The article was, as they said in Grandpa’s day, a corker. The headline and the story below it on the front page of The New York Times on Aug. 8 was enough to make the reader blink, not only on account of the contents–or, rather, the absence of contents–but also for its artless misdirection of the reader.
“Outcry Grows Over Police Use of Force in Genoa” the headline said, thus helping to convey the idea that, more than two weeks after the bloody attack of July 21 on the non-obstreperous people inside the Armando Diaz school in Genoa, the news of it was just beginning to seize the Italian pubic. In actuality, during and immediately after the G-8 meeting in that city, European newspapers–though not American ones–were full of denunciations and descriptions of the Italian police SWAT team beating the shit out of the young demonstrators. After breaking into the school, the officers, their faces concealed, lay about them with clubs, invoking the name of Benito Mussolini (who, may I say for the benefit of younger readers, was the World War II Fascist dictator of Italy and close collaborator of Adolf Hitler–whose name, I trust, is familiar to even the densest members of generations X, Y, Z and beyond).
The culmination of the carabiniere ‘s festivities was the hospitalization of about 60 people and the jailing of many others, during which some of the more attractive young women prisoners were forced to remove their clothes to facilitate the guards’ appreciation of the miraculous, even divine beauty of the unclothed human body. The scandal over the treatment of nonviolent demonstrators at this most recent meeting of the Eight Masters of the Universe caused protests and inquiries by various European governments before it reached the pages of The New York Times –where, under the headline quoted above, the following article, with its limp lead, appeared under the byline of Melinda Henneberger:
“More than two weeks ago, Susan Hager received a telephone call in Portland, Ore., about her daughter, a student who had stopped off in Genoa to join protesters at the Group of 8 summit meeting on her way to a junior year abroad program in Siena.
“‘Her friend had found her bloody belongings at the Armando Diaz school complex in Genoa where protesters had been staying, Mrs. Hager said. There, in the early hours of July 22, 92 young people were dragged from their beds by squads of Italian anti-riot police officers who beat and jailed them.”
Few of the disturbing particulars were to be found in the Henneberger piece, in which none of the reputed recipients of the Italian gendarmerie’s hospitality was interviewed. However, you could have read about one of the blood-smeared rooms in the school and the human teeth scattered here and there on the floor in The Wall Street Journal on Aug. 6. The Journal story, compiled by several reporters who did manage to interview the beatees, gave a long and detailed account of what happened to scores of the people whom we have come to know vaguely through our media as “anti-globalists.”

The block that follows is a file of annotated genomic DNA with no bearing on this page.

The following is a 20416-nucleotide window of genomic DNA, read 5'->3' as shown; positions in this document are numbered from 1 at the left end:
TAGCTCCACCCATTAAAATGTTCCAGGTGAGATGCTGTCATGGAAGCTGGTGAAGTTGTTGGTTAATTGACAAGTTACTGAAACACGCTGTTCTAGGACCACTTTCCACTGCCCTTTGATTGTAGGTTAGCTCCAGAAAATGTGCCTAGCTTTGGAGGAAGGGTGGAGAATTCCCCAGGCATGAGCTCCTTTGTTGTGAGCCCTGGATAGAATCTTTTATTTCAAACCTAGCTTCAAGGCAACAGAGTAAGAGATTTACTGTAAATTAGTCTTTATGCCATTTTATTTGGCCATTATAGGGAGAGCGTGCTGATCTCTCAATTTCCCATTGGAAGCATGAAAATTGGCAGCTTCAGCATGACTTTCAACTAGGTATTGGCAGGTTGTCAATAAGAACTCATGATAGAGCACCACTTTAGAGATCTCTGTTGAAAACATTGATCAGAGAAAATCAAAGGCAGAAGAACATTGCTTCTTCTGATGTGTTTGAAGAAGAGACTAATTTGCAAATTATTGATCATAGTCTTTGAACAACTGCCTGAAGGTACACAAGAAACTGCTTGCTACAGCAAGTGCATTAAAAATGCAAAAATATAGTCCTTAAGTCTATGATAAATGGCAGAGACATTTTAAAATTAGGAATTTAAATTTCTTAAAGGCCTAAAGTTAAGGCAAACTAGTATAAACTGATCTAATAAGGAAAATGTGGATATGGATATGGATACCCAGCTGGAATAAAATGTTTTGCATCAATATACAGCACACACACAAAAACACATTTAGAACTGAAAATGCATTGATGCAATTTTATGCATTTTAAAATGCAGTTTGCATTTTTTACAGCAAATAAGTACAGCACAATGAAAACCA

The Times ‘ piece, which came two days after The Journal scooped it on news that was already a fortnight old, reads as though it had been thrown together in an ill-concealed and amateurish effort at catch-up. Well, so be it, but then perhaps we should cease thinking of The Times as a news- paper and acknowledge it as an old paper; they got the news to America from Europe faster before Cyrus Field laid the Atlantic telegraph cable in 1856. Printing a story of national and international importance two to three weeks late was made even worse by beginning it with one of those abominable, cutesy-pie leads that have become the hallmark of second-rate newspaper writing.
We can only guess how the paper came to screw up on a major event in the ongoing, worldwide battle between unfettered, international capitalism and those who believe the summum bonum of human life may not be found in global free trade. Even though the events in Genoa have aroused fears of 19th-century anarchism, I doubt that it was the paper’s politics or a self-serving bias which caused it to miss this story. In all likelihood, the story was left uncovered by sloppiness, slough and the sleepy incompetence of an institution that has no competition and faces no consequences when it fails to do its job. I remember, when The Times was late with another story, being told by a Times man: “It doesn’t matter, because it didn’t happen until we put it in our newspaper.” Such arrogance plays a part in the faltering performance of a newspaper whose prominence and influence far outstrips the quality of its contents.
Times readers can be thankful that there’s enough respect for the standards of journalism left on 43rd Street for the paper to at least try to catch up with The Journal by going through the motions. Nonetheless, The Journal isn’t The Times’ natural predator. The two really don’t compete; thus, The Times is showing all the signs of an institution sunk in the comfort and safety that comes from having spent years untested and unchallenged. The fault, in the end, doesn’t lie with The Times. The truth is the finest thoroughbred won’t run its best in a one-horse race.